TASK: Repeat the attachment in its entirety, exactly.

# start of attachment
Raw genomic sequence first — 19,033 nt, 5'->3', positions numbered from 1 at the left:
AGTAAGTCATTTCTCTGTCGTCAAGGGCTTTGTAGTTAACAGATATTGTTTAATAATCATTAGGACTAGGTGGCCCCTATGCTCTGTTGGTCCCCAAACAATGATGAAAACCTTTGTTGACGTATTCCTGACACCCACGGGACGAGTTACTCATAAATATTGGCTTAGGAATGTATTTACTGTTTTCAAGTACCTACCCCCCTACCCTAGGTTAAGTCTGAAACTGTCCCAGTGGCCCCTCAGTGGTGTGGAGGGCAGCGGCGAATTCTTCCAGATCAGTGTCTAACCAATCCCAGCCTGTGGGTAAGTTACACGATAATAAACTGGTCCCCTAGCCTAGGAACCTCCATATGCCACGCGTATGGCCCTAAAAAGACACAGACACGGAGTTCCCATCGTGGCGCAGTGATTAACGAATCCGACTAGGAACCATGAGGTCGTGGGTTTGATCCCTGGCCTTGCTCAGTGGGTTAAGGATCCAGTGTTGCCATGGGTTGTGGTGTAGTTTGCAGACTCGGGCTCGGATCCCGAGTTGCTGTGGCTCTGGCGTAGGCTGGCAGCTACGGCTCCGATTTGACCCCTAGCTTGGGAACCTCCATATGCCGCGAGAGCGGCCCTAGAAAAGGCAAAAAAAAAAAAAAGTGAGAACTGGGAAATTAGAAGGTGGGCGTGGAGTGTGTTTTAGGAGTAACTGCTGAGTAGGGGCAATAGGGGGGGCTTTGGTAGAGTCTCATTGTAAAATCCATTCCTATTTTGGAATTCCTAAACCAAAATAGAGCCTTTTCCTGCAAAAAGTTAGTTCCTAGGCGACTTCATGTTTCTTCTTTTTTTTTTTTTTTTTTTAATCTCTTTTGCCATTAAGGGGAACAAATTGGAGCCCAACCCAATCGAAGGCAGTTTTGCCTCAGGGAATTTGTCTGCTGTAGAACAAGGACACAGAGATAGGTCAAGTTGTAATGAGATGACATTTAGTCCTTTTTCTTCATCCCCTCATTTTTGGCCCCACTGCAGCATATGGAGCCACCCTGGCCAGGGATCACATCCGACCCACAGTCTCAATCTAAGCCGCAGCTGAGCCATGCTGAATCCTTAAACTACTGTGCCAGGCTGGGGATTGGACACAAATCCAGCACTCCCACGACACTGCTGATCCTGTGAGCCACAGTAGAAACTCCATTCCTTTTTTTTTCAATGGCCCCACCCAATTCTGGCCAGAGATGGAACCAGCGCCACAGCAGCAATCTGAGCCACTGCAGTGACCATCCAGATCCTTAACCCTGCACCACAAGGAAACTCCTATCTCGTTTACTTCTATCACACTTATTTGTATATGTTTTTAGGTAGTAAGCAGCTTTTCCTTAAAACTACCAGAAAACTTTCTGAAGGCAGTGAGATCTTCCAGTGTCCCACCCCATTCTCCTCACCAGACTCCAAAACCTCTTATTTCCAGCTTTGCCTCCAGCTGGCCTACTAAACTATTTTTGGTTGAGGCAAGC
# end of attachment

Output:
Raw genomic sequence first — 19,033 nt, 5'->3', positions numbered from 1 at the left:
AGTAAGTCATTTCTCTGTCGTCAAGGGCTTTGTAGTTAACAGATATTGTTTAATAATCATTAGGACTAGGTGGCCCCTATGCTCTGTTGGTCCCCAAACAATGATGAAAACCTTTGTTGACGTATTCCTGACACCCACGGGACGAGTTACTCATAAATATTGGCTTAGGAATGTATTTACTGTTTTCAAGTACCTACCCCCCTACCCTAGGTTAAGTCTGAAACTGTCCCAGTGGCCCCTCAGTGGTGTGGAGGGCAGCGGCGAATTCTTCCAGATCAGTGTCTAACCAATCCCAGCCTGTGGGTAAGTTACACGATAATAAACTGGTCCCCTAGCCTAGGAACCTCCATATGCCACGCGTATGGCCCTAAAAAGACACAGACACGGAGTTCCCATCGTGGCGCAGTGATTAACGAATCCGACTAGGAACCATGAGGTCGTGGGTTTGATCCCTGGCCTTGCTCAGTGGGTTAAGGATCCAGTGTTGCCATGGGTTGTGGTGTAGTTTGCAGACTCGGGCTCGGATCCCGAGTTGCTGTGGCTCTGGCGTAGGCTGGCAGCTACGGCTCCGATTTGACCCCTAGCTTGGGAACCTCCATATGCCGCGAGAGCGGCCCTAGAAAAGGCAAAAAAAAAAAAAAGTGAGAACTGGGAAATTAGAAGGTGGGCGTGGAGTGTGTTTTAGGAGTAACTGCTGAGTAGGGGCAATAGGGGGGGCTTTGGTAGAGTCTCATTGTAAAATCCATTCCTATTTTGGAATTCCTAAACCAAAATAGAGCCTTTTCCTGCAAAAAGTTAGTTCCTAGGCGACTTCATGTTTCTTCTTTTTTTTTTTTTTTTTTTAATCTCTTTTGCCATTAAGGGGAACAAATTGGAGCCCAACCCAATCGAAGGCAGTTTTGCCTCAGGGAATTTGTCTGCTGTAGAACAAGGACACAGAGATAGGTCAAGTTGTAATGAGATGACATTTAGTCCTTTTTCTTCATCCCCTCATTTTTGGCCCCACTGCAGCATATGGAGCCACCCTGGCCAGGGATCACATCCGACCCACAGTCTCAATCTAAGCCGCAGCTGAGCCATGCTGAATCCTTAAACTACTGTGCCAGGCTGGGGATTGGACACAAATCCAGCACTCCCACGACACTGCTGATCCTGTGAGCCACAGTAGAAACTCCATTCCTTTTTTTTTCAATGGCCCCACCCAATTCTGGCCAGAGATGGAACCAGCGCCACAGCAGCAATCTGAGCCACTGCAGTGACCATCCAGATCCTTAACCCTGCACCACAAGGAAACTCCTATCTCGTTTACTTCTATCACACTTATTTGTATATGTTTTTAGGTAGTAAGCAGCTTTTCCTTAAAACTACCAGAAAACTTTCTGAAGGCAGTGAGATCTTCCAGTGTCCCACCCCATTCTCCTCACCAGACTCCAAAACCTCTTATTTCCAGCTTTGCCTCCAGCTGGCCTACTAAACTATTTTTGGTTGAGGCAAGC